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Thread: Landmass Creation in Photoshop (or possibly other programs)

  1. #1

    Tutorial Landmass Creation in Photoshop (or possibly other programs)

    This tutorial will show you how to create landmasses in Photoshop. It is by no means the best technique or the worst technique. It is simply another technique that I find easy to do and produces nice results pretty quickly. I will add posts for each step that will have pictures to better demonstrate the process.

    For the purposes of the tutorial, I will be doing a small island, but you can scale up to as large as you want to go.

    What you will need:

    - Photoshop or software that has a lasso selection tool (allows you to draw selections)
    - A little time

    First, fire up your graphics program and create a new, blank canvas, take the Paint Bucket, and select a nice blue color for your ocean. Fill the canvas with the blue color.

    Second, create a new layer on top of your ocean and call it "Land". Select the layer.

    Next, get your lasso tool and draw the general outline of your continent or island in the "Land" layer. Some tips:
    - Draw as much up as down, as much left as right, and as much in as out. You will not want all of the peninsulas pointing one way, you don't want all the bays shaped the same way. If you mess up, de-select and go again.
    - You can make corrections to it later, you're just getting a rough shape for now. Make it as wild or simple as you want.
    - I always keep an open mind when drawing a new landmass; I don't think about the way I want anything shaped or placed when I am making the landmass itself; just go with the flow and don't worry about where cities/towns/nations will go yet.

    Once you have your selection made, pick a sandy-yellow color and fill with the paint bucket. This will turn your island yellow. (Note, you can skip this step if you don't want a beach outline on the map, or you can change it to brown or whatever color you want, really)

    Now, goto Select->Modify->Contract. It will popup a box asking how many pixels you would like to contract. I am using 8 pixels for mine. I would recommend using somewhere between 4 and 12 for most maps, unless you only want an outline or you want to accent vast sandy beaches. Hit OK to apply.

    You will now notice the selection has shrunk down to a little smaller than the continent. Now, select a nice light green color (for plains), or any color you want for your next terrain feature. Fill the current selection with the color.

    Now, you may notice a couple of strange places that were filled on your map. You can either touch it up by hand or undo/retry with different settings to see if you can generate the desired effect.

    The first two examples are shown below:
    Attached Thumbnails Attached Thumbnails Click image for larger version.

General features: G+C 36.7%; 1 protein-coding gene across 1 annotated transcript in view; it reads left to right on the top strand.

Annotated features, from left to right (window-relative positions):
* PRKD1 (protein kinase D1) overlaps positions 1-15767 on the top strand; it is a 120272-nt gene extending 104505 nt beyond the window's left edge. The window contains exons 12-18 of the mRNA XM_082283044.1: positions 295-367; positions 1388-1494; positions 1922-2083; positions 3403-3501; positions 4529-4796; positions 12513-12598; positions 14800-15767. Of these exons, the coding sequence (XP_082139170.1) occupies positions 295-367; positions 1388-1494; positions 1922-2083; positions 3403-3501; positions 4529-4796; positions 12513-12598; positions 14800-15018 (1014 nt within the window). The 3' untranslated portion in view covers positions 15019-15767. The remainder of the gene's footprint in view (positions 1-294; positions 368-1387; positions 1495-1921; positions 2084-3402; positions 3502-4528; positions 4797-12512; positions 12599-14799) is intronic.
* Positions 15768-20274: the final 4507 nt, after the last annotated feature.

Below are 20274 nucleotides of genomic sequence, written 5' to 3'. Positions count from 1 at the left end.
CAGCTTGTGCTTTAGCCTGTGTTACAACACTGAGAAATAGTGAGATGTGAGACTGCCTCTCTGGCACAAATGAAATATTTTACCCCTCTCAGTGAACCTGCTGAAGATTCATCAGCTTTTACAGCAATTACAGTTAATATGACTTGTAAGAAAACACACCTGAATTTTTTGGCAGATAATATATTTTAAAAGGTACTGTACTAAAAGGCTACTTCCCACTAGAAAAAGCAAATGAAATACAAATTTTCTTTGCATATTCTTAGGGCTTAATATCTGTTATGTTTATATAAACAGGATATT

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    Last edited by kittrellbj; 07-28-2009 at 06:30 AM.

  2. #2


    Continuing on, you can continue contracting your selection to make the additional inland features.

    Next, I'm going to add a forest towards the middle of the continent, so I will select a darker green and contract my selection by 24 pixels. (I want the plains to be wider).

    Select->Modify->Contract-> 24 pixels, Ok. Fill with dark green. Now, I will touch up the southeast part of the continent by hand since some of my forest looks strange and contrived. I'll go ahead and round out a couple of other places with a hard-edged brush (I used the 13-pixel brush at 100% opacity, 100% flow).

    You can see the different below:
    Attached Thumbnails Attached Thumbnails Click image for larger version. 

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  3. #3


    Continuing on, now I want some mountains in the middle of the island that conform, generally, to the shape of the rest of the island. So, with the magic wand, select the dark green forest. Contract it down (I used 24 pixels again). This time, I took a brush and filled in the selection that I wanted in the middle. (The paint bucket will fill everything selected).

    So, I colored in a dark grey color to represent the base of the mountains. Then, I contracted the selection just a few pixels each time and filled with a lighter grey color each time to represent change in elevation as you get closer to the top.

    When I got to the top, I decided to paint it orange, instantly turning it into a volcano. Then I took my dark green forest brush and touched up the mountain a little (rough and quick) to take a few of the strange edges off.
    Attached Thumbnails Attached Thumbnails Click image for larger version. 

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  4. #4


    That's basically it. With this technique, you can generate entire planets in less than an hour. Populating it, of course, will take more time, but getting the basic layout is quite fast and easy with this method.

    Some optionals that may help:

    - Add each new terrain feature as a new layer. This will allow post-editing of the map for different terrain types to make them uniform and allow you to quickly "pretty them up" with layer styles, filters, and textures.
    - After you get the basic layout, hand-draw some features for variety, such as smaller outlying islands or rocky outcroppings. You can also use this technique in another layer for outlying islands to generate them, as well.
    Last edited by kittrellbj; 07-28-2009 at 06:30 AM.

  5. #5


    Thanks, while the style may not be to my liking I did learn about the select -> contract. (Yes I am still very new to PS and learning all the time)

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